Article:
Jeff Maggioncalda is the CEO of Coursera, the open online course provider that works alongside some of the best universities in the world to offer online courses, certifications, and degrees in a wide array of subjects. Prior to joining Coursera, he spent almost two decades as the CEO of Financial Engines Inc, an investment advisory company founded by Maggioncalda and Nobel Prize winner William Sharpe in the mid-1990s. Having been instrumental in taking Financial Engines public in 2010, he's now set to do the same for Coursera as the company prepares to file for its initial public offering. Find out more as we reveal ten things you didn't know about Jeff Maggioncalda.
1. He's a Stanford graduate
You wouldn't expect a man who's made his name in the education sector to be poorly educated, and you'd be right, at least in Maggioncalda's case. In 1991, he graduated with a BA in Economics and English from Stanford University. During his time there, he earned a Firestone Medal for his economics thesis, "A Comprehensive Real Estate Pricing Model." In 1994, he returned to education at Stanford University Graduate School of Business, graduating in 1996 with an MBA.
2. He began his career as an analyst
After graduating from Stanford, Maggioncalda took a job as an analyst at Cornerstone Research. During his time with the company, he was responsible for conducting quantitative analysis to support expert witness testimonies in business litigation. From there, he spent a brief period as a summer associate with McKinsey & Company, where he was instrumental in developing payment solutions for banking clients.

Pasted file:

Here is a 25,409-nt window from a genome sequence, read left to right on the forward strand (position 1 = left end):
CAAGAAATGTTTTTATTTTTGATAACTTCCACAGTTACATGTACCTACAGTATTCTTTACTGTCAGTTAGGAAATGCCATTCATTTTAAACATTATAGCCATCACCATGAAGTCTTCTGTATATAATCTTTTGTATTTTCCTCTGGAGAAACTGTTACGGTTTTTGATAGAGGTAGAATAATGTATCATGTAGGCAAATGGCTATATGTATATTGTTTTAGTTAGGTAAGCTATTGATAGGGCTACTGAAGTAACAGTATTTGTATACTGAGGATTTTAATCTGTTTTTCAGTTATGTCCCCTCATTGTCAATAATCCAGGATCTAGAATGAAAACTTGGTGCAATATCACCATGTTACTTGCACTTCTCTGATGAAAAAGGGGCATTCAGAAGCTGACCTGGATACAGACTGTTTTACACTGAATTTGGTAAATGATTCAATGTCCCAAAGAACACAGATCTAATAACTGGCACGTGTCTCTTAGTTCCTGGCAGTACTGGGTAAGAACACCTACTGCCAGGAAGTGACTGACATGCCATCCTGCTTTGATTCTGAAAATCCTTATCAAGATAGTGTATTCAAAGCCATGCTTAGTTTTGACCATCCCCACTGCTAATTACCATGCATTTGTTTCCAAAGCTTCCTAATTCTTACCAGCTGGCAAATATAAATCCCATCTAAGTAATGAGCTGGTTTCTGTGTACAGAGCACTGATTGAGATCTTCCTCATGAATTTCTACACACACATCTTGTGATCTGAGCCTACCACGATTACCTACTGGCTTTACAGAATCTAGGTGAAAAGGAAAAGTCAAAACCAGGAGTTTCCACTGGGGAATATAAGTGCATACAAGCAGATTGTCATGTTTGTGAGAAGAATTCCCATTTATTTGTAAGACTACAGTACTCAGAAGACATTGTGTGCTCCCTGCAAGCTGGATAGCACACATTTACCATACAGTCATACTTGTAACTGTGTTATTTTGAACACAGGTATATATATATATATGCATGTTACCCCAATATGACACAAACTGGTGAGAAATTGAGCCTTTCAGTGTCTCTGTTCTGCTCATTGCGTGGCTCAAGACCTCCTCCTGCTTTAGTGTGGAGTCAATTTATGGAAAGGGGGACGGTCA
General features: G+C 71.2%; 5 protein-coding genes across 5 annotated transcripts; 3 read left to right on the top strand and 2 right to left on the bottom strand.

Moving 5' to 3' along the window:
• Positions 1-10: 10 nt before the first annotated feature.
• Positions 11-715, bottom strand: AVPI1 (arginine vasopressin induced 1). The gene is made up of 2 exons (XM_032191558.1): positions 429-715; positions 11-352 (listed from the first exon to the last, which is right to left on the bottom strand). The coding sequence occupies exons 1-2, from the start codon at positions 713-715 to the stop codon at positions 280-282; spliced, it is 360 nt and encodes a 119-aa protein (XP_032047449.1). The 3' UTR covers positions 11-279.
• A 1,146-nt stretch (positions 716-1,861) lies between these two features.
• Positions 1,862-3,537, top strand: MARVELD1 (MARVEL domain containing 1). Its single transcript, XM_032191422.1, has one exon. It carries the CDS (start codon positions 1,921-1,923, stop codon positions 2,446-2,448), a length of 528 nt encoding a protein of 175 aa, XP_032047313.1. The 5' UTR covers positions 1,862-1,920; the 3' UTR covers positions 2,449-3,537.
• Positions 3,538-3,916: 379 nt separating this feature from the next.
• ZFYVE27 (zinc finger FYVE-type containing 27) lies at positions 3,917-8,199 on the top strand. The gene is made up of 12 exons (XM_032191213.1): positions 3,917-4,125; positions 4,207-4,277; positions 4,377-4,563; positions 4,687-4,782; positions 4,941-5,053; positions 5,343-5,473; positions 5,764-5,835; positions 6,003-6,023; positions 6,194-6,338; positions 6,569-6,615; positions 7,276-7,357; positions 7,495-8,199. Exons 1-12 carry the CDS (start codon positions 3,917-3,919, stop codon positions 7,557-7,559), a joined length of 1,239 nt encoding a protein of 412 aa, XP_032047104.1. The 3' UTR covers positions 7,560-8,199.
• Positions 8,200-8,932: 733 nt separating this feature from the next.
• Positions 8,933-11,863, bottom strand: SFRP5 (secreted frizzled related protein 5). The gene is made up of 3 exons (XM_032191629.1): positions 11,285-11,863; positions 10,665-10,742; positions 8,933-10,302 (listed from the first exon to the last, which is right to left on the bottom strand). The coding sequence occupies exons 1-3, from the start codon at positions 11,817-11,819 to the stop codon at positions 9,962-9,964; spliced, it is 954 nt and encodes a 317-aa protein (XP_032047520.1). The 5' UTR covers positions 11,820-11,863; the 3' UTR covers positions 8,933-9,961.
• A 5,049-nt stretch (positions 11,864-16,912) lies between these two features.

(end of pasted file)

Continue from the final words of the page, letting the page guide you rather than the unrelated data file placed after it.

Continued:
3. He founded Financial Engines in 1996
In 1996, Maggioncalda decided to indulge his entrepreneurial spirit when he co-founded Financial Engines alongside economics Nobel Prize winner Bill Sharpe. To say it was a success would be an understatement. Just a small sample of its achievements include raising $130 million in private funding from VCs, private equity, and strategic investors; organically increasing revenues from $0 to $275 plus million; increasing profits from $0 to $100 million, and developing 11 patents. By the time the company was acquired for $3 billion in March 2018, it was the largest independent registered investment advisor in America.
4. He's a board member for Silicon Valley Bank
Since 2011, Maggioncalda has served as a board member for Silicon Valley Bank. In addition to serving on the Compensation Committee and Credit Committee, he also acts in an advisory position to senior management.
5. He was appointed the CEO of Coursera in 2017
Maggioncalda was appointed the CEO of Coursera in June 2017, five years after the company was founded by Stanford University's computer science professors Daphne Koller and Andrew Ng. The company specializes in providing online courses, certificates, and degrees in a variety of subjects ranging from data science to anthropology. With over 46 million learners worldwide, it now ranks as one of the largest providers of content and credentials in the world. In addition to working alongside some of the world's best universities and colleges, it also works with numerous industry leaders to provide vocational and skills-based training.